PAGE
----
NHS England – the body responsible for commissioning cancer drugs – and the National Institute for Health and Care Excellence (NICE), which regulates access to cancer drugs, have together issued a series of proposed reforms to the current system that manages access to cancer drugs on the NHS in England. The consultation period is now open and looks at new ways to use the Cancer Drugs Fund (CDF) within a reformed NICE appraisal process.
The potential reforms could be really positive but also raise several concerns (see below for more details). We need to do everything in our power to make sure men don't lose access to new and innovative treatments that the CDF has provided. We also need to make sure the changes to NICE really can achieve access to new treatments for all men.
Have your say: fill in our short survey
That’s why we've joined forces with Tackle Prostate Cancer, a national federation of support groups for men with the disease, to deliver our consultation response. We want to make sure it reflects what you think and put men’s voice at the heart of these reforms.
So if you've been affected by prostate cancer, please fill in the short survey below about your experiences and what you think needs to happen to improve the system. We need your feedback by Monday 18 January so we can use it to shape our response in time for the consultation’s end on 11 February.
- The survey is now closed - our very sincere thanks for your responses.
Potential benefits of NHS England and NICE's proposed changes...
- Quicker and earlier NICE appraisal – NICE will assess new drugs at the same time as they are being assessed for their license and make draft decisions about access within a shorter period of time.
- A new NICE appraisal outcome – NICE will be able to approve a drug for use on the NHS ‘conditionally’, rather than just saying ‘yes’ or ‘no’. This means that the drug will be made available to some patients on the NHS for up to two years while the manufacturer collects data that can better demonstrate the treatment’s benefits. It will then be re-assessed by NICE.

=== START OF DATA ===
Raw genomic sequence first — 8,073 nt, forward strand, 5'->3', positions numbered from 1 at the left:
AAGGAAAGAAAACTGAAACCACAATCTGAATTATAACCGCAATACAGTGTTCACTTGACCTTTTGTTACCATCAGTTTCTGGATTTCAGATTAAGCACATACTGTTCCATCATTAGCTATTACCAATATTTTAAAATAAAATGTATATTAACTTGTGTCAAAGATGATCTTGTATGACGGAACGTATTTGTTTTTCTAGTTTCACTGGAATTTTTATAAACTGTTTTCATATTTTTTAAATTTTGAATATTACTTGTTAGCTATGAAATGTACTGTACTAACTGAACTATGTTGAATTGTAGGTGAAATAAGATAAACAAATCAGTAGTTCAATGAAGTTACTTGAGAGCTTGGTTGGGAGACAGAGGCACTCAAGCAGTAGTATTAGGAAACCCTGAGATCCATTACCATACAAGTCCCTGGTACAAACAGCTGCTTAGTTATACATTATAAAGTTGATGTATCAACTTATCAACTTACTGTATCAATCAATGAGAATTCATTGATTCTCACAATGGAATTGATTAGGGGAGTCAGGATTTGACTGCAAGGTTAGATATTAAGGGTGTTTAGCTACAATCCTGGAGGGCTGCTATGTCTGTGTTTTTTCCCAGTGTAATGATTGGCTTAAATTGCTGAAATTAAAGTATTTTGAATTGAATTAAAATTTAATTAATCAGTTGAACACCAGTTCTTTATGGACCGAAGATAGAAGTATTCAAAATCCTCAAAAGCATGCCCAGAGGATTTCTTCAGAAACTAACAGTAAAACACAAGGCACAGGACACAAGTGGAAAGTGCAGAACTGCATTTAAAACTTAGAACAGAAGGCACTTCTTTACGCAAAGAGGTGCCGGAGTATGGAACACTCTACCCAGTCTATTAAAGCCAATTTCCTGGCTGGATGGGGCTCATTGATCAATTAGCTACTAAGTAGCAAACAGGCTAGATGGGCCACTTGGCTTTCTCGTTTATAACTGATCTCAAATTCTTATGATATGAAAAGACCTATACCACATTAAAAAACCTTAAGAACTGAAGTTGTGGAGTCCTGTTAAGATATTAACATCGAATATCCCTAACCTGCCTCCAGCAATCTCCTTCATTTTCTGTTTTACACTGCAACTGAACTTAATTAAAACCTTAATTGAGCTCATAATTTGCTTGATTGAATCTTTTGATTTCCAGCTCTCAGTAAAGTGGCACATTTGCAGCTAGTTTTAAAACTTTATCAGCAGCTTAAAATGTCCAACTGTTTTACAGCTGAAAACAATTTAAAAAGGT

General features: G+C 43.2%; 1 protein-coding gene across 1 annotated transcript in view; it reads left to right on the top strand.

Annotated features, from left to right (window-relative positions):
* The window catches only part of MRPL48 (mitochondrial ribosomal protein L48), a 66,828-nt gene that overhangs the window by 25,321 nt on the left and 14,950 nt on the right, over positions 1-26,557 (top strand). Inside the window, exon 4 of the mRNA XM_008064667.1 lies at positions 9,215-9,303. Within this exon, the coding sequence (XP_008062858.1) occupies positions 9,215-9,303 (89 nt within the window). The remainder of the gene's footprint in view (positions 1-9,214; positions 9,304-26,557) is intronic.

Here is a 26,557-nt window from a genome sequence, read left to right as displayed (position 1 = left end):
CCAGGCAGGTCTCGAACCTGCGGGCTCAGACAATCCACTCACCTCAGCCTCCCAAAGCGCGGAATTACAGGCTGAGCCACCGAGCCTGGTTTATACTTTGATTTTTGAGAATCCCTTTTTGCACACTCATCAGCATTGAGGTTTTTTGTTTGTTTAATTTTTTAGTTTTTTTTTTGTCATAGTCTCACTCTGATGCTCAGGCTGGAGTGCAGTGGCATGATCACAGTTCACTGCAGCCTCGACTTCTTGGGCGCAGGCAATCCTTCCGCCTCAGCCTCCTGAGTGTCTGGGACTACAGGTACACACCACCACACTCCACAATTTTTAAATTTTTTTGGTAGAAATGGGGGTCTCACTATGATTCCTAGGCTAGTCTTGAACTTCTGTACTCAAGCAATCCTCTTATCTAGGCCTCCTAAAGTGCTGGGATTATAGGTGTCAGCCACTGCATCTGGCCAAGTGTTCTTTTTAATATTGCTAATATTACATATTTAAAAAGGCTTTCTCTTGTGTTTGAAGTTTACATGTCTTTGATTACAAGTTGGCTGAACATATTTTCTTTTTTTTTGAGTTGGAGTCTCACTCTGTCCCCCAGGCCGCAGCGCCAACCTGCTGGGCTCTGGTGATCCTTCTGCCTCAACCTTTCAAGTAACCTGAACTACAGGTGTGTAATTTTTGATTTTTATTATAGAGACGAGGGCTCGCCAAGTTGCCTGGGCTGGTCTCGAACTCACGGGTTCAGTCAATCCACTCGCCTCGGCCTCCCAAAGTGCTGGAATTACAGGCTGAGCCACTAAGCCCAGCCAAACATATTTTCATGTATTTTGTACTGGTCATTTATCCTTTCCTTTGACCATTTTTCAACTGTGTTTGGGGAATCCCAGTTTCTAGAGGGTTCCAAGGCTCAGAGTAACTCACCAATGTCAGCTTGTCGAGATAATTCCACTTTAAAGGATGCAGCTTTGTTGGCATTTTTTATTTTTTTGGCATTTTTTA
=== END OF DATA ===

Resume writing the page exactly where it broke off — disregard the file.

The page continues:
Changes that we're concerned about...
- Drugs that are not recommended by NICE will not receive any funding from the CDF, as it does now – including in the interim, while NICE completes its appraisal. This means that if a drug is deemed too expensive by NICE when it goes through its draft appraisal, it will not reach patients at all, even if it’s clinically effective. So, for example, under the proposed new system, men would not be able to access abiraterone before chemotherapy because NICE has rejected it due to its cost.
- The success of the new system relies heavily on cuts to the price of drugs – which, of course, relies on the Pharmaceutical industry to make their new treatments affordable to the NHS. This will require a step-change in drug pricing.
- There is a real risk that not all patients who need a drug will be able to access it when the treatment has a conditional approval – this is because the proposals suggest NICE sets out an agreed number of patients who can receive it.
- The CDF pot will go down in real terms year on year – meaning there will be less money available to fund new treatments with draft conditional approval or a 'yes'.